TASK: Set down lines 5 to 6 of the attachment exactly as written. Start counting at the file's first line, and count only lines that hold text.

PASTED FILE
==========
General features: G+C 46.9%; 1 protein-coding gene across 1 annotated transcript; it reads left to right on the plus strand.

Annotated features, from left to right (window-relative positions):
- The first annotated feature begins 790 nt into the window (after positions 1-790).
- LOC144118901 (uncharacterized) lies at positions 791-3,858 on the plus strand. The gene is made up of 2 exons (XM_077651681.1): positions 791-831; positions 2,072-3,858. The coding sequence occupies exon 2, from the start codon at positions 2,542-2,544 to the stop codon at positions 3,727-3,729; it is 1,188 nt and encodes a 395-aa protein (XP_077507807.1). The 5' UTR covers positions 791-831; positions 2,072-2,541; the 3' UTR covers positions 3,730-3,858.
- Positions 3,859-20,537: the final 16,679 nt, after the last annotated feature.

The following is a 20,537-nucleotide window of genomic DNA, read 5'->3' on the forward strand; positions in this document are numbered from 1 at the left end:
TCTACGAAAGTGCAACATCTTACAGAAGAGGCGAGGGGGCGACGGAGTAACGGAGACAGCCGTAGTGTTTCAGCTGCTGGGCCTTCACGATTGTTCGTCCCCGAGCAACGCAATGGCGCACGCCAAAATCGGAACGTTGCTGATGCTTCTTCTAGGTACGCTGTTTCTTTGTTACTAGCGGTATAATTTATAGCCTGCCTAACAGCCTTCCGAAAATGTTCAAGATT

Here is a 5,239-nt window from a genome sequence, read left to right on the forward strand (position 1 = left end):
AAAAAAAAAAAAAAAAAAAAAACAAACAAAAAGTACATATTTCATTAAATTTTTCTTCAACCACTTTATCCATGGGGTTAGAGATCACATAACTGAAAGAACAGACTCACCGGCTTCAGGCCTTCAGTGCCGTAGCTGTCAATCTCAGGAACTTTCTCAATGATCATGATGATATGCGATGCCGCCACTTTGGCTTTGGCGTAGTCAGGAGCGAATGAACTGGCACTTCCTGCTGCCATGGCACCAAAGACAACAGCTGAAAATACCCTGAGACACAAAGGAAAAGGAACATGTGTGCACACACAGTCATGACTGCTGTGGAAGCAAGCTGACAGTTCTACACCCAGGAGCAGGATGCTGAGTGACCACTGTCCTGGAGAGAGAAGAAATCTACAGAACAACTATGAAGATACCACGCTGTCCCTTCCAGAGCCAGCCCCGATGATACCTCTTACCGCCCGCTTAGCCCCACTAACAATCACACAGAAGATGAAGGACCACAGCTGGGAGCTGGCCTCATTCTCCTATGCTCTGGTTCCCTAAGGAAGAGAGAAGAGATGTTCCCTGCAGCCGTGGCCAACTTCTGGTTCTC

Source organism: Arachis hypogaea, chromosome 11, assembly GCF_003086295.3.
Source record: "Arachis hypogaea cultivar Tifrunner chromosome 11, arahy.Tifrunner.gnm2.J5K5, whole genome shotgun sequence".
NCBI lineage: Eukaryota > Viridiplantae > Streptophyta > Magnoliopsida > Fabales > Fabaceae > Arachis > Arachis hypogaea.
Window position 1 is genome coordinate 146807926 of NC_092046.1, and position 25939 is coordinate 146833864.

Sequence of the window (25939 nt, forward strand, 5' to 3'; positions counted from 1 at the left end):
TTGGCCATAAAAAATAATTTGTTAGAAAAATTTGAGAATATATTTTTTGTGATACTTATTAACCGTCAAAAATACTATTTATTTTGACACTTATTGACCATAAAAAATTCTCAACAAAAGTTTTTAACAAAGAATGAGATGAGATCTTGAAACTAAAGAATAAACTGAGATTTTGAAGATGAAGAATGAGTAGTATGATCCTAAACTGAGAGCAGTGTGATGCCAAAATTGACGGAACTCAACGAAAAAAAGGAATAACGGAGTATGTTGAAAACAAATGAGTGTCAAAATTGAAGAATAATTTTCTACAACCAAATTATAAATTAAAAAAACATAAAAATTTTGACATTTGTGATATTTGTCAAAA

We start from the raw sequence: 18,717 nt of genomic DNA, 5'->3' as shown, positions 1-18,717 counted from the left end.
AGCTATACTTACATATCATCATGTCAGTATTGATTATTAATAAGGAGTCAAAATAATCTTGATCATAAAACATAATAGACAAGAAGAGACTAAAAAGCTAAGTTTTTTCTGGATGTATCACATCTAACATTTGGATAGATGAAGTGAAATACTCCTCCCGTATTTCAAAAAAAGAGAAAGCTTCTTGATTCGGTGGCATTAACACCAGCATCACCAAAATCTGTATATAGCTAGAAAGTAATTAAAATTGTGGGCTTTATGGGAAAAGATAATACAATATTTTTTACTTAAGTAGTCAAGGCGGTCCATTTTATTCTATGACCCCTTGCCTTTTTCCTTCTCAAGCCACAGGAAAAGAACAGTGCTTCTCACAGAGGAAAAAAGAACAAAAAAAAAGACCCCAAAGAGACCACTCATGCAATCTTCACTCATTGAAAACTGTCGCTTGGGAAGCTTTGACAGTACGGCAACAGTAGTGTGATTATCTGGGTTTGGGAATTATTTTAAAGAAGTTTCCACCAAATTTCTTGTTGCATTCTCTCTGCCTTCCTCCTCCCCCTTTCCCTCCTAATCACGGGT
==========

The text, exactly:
- Positions 3,859-20,537: the final 16,679 nt, after the last annotated feature.

The following is a 20,537-nucleotide window of genomic DNA, read 5'->3' on the forward strand; positions in this document are numbered from 1 at the left end: